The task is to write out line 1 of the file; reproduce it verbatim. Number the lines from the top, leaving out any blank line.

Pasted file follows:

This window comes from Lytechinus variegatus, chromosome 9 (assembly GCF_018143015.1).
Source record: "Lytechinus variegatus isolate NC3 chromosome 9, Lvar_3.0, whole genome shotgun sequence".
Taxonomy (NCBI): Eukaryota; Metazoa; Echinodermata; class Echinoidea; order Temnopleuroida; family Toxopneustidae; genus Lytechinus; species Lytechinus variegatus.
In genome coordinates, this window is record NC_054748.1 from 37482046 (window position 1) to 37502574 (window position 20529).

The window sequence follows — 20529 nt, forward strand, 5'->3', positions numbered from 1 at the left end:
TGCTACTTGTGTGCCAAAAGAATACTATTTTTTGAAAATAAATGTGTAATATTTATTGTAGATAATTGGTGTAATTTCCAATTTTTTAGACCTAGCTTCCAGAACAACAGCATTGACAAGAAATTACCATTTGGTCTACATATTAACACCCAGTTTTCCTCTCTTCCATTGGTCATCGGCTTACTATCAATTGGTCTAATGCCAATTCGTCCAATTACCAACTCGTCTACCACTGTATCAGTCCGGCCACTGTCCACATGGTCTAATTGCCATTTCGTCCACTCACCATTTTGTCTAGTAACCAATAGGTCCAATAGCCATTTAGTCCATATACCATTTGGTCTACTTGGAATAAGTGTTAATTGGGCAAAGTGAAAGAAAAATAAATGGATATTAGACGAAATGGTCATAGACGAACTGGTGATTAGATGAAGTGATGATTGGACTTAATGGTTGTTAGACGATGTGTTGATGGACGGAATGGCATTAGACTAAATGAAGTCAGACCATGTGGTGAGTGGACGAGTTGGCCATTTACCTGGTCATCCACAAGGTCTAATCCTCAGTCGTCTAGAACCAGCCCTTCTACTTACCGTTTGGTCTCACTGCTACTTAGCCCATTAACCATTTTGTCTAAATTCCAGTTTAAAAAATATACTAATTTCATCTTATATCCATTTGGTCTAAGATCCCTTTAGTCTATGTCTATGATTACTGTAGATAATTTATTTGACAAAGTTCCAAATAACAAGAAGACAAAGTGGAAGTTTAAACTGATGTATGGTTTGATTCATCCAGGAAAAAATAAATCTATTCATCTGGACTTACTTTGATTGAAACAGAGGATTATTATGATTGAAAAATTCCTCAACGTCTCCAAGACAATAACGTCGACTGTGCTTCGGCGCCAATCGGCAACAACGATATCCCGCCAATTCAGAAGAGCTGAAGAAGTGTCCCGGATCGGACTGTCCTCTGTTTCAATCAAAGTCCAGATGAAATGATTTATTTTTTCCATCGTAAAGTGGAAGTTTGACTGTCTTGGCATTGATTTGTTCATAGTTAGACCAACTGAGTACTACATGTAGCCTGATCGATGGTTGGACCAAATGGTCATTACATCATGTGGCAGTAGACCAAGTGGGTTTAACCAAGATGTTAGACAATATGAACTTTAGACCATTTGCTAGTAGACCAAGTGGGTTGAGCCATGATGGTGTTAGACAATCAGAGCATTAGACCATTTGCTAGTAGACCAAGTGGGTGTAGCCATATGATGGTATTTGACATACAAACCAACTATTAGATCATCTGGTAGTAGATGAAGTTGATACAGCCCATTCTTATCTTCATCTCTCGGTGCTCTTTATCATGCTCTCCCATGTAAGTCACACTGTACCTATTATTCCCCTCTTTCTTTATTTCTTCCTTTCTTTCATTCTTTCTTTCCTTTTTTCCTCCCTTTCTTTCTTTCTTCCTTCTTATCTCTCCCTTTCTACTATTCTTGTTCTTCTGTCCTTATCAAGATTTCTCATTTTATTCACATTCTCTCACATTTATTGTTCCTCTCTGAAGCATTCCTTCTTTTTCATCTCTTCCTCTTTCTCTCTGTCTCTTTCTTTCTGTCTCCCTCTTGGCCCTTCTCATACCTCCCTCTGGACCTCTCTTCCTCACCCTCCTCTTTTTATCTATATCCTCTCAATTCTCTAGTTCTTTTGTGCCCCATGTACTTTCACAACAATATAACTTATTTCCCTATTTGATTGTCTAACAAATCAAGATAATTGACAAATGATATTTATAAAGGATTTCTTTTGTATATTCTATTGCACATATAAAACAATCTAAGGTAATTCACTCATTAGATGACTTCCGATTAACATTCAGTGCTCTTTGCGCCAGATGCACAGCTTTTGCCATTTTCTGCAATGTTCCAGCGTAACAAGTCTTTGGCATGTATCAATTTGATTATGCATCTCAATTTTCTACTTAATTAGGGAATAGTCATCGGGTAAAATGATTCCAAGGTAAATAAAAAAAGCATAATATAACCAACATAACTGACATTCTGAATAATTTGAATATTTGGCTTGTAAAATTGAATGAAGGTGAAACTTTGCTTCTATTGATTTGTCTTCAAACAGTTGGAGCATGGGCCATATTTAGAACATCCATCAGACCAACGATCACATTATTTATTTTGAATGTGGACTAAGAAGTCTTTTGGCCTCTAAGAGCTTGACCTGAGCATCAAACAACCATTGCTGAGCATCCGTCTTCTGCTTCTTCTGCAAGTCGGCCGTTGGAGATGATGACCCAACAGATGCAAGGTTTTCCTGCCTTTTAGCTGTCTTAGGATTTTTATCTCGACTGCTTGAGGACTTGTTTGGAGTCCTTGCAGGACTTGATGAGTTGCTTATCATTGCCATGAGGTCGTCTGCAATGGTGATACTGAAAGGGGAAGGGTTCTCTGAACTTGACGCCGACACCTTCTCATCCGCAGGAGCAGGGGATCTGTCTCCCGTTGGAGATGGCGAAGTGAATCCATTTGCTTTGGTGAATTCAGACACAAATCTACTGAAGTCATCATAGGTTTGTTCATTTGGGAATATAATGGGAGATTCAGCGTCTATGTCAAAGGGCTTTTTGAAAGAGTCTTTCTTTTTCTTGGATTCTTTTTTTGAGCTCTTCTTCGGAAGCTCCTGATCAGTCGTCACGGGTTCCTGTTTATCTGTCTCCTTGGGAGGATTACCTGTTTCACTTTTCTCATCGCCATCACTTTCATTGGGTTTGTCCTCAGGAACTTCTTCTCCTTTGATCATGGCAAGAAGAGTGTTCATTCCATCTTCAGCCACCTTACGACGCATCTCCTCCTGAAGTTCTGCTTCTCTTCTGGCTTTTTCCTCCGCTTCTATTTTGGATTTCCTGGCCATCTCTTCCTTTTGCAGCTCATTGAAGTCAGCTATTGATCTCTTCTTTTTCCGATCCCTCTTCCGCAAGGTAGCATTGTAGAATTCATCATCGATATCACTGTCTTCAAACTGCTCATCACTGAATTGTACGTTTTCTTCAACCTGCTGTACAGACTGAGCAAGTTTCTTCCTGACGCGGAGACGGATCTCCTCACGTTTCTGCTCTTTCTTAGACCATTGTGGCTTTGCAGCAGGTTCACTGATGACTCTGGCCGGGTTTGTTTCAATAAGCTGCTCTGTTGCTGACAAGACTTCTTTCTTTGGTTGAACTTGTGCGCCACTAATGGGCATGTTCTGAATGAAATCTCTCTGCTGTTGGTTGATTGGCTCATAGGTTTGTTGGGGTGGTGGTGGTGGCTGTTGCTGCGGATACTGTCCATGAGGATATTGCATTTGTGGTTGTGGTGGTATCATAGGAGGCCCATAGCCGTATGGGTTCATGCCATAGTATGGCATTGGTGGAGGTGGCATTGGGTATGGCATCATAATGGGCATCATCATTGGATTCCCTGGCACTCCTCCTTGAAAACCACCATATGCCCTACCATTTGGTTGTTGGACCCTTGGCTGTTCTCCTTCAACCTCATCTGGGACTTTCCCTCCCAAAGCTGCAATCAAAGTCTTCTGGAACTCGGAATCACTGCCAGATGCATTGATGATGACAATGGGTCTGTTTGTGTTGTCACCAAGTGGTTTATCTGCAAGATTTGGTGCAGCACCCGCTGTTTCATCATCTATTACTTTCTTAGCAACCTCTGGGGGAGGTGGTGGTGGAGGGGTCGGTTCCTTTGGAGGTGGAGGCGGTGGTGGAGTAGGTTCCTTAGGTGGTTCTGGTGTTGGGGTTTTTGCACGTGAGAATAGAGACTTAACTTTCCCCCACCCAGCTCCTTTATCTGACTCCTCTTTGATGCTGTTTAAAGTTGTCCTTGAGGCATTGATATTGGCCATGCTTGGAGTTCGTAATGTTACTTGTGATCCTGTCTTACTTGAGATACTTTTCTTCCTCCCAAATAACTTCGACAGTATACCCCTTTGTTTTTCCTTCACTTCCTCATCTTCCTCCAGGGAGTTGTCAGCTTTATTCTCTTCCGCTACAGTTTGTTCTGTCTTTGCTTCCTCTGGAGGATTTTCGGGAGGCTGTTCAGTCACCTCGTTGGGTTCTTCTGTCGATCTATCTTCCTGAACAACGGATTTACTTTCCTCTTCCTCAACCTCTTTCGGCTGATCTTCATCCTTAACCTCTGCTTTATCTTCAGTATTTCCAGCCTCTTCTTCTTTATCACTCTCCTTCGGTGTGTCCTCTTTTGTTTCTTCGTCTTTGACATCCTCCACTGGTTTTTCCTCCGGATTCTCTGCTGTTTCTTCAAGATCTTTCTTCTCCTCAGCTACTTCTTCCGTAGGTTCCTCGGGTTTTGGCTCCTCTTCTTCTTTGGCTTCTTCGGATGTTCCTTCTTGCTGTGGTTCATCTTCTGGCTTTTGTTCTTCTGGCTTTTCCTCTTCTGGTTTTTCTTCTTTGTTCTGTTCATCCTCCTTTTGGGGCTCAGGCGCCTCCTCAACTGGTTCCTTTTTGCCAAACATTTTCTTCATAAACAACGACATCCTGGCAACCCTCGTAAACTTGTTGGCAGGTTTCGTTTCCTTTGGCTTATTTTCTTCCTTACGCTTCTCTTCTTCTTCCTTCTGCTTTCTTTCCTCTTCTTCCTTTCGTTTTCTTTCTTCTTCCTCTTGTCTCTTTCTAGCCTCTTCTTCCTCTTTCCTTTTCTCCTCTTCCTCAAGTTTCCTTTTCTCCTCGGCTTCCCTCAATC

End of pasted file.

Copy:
This window comes from Lytechinus variegatus, chromosome 9 (assembly GCF_018143015.1).